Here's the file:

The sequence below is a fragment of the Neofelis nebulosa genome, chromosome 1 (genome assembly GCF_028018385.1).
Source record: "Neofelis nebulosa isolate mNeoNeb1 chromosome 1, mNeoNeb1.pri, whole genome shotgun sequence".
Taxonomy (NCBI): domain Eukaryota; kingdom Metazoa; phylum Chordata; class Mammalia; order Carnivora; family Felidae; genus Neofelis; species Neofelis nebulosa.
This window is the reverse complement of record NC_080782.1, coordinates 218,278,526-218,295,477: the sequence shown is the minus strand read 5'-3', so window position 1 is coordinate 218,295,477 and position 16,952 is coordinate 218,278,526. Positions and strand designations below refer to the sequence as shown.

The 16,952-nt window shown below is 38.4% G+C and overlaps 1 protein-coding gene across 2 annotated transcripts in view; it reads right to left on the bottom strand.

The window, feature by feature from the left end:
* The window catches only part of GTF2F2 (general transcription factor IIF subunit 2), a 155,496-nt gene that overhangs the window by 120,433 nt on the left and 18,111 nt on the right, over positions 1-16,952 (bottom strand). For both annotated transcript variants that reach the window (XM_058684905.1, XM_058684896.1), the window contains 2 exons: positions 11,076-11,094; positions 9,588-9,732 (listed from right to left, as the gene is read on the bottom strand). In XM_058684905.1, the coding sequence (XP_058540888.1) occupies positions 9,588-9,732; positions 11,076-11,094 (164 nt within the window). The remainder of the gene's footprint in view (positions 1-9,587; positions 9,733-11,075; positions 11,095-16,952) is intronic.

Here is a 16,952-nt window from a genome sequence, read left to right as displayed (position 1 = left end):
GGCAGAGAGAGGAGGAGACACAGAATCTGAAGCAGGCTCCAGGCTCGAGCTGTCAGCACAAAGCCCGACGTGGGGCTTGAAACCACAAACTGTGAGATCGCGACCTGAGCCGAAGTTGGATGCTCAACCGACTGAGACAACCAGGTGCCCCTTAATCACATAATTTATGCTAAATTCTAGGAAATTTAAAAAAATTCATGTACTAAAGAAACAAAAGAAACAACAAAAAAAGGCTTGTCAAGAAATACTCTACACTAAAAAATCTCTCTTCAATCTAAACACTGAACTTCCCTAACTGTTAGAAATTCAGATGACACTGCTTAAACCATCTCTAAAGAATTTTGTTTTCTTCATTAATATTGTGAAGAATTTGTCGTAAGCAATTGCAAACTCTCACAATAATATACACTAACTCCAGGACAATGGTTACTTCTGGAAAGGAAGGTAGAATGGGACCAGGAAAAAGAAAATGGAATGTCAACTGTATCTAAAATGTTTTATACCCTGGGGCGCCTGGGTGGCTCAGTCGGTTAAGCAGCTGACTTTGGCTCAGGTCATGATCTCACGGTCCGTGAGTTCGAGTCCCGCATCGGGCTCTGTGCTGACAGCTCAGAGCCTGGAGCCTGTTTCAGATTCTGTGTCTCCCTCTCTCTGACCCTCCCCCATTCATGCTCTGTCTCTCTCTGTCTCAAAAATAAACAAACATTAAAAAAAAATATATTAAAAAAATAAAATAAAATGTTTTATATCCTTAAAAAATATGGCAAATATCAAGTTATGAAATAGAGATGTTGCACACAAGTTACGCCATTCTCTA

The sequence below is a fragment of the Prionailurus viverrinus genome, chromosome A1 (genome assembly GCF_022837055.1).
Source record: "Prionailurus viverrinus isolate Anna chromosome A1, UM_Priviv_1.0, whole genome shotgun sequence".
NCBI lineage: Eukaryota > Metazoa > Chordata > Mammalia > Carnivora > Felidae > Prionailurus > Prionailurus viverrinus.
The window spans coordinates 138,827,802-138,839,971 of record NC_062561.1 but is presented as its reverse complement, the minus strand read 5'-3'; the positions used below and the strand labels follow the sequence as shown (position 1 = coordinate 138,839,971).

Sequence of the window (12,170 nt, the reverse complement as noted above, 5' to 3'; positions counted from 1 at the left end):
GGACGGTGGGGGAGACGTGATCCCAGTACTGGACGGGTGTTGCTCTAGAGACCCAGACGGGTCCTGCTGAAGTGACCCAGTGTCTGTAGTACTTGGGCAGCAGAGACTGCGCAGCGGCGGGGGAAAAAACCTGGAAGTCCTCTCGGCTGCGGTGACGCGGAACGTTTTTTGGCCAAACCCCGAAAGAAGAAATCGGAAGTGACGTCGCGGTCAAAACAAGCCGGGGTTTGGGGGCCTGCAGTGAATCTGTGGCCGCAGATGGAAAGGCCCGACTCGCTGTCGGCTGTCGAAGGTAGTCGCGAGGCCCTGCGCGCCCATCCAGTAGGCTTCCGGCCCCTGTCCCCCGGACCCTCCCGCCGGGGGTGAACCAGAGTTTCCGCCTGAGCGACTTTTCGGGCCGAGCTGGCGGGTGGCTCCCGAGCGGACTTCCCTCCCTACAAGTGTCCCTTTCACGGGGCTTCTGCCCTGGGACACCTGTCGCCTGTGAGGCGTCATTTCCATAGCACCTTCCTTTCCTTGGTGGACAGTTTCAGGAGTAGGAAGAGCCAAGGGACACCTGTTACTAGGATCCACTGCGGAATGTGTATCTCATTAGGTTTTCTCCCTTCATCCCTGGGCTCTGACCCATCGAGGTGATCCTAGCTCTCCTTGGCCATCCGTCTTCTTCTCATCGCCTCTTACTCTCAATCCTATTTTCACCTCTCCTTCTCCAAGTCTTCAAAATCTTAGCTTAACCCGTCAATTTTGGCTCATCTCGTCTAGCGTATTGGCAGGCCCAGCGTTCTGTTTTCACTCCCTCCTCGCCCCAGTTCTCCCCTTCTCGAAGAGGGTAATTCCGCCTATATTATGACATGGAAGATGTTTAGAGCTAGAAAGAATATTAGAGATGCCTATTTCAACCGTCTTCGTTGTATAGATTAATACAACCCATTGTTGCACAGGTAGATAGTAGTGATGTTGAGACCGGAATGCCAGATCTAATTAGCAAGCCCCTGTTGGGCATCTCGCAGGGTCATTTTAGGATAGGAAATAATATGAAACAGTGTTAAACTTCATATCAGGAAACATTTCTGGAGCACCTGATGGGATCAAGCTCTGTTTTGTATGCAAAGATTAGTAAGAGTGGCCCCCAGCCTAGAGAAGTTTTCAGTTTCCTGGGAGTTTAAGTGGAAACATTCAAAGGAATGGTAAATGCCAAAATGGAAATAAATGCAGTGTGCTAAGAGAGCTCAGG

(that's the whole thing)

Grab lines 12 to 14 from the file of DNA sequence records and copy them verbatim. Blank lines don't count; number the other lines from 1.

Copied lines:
NCBI lineage: Eukaryota > Metazoa > Chordata > Mammalia > Carnivora > Felidae > Prionailurus > Prionailurus viverrinus.
The window spans coordinates 138,827,802-138,839,971 of record NC_062561.1 but is presented as its reverse complement, the minus strand read 5'-3'; the positions used below and the strand labels follow the sequence as shown (position 1 = coordinate 138,839,971).

Sequence of the window (12,170 nt, the reverse complement as noted above, 5' to 3'; positions counted from 1 at the left end):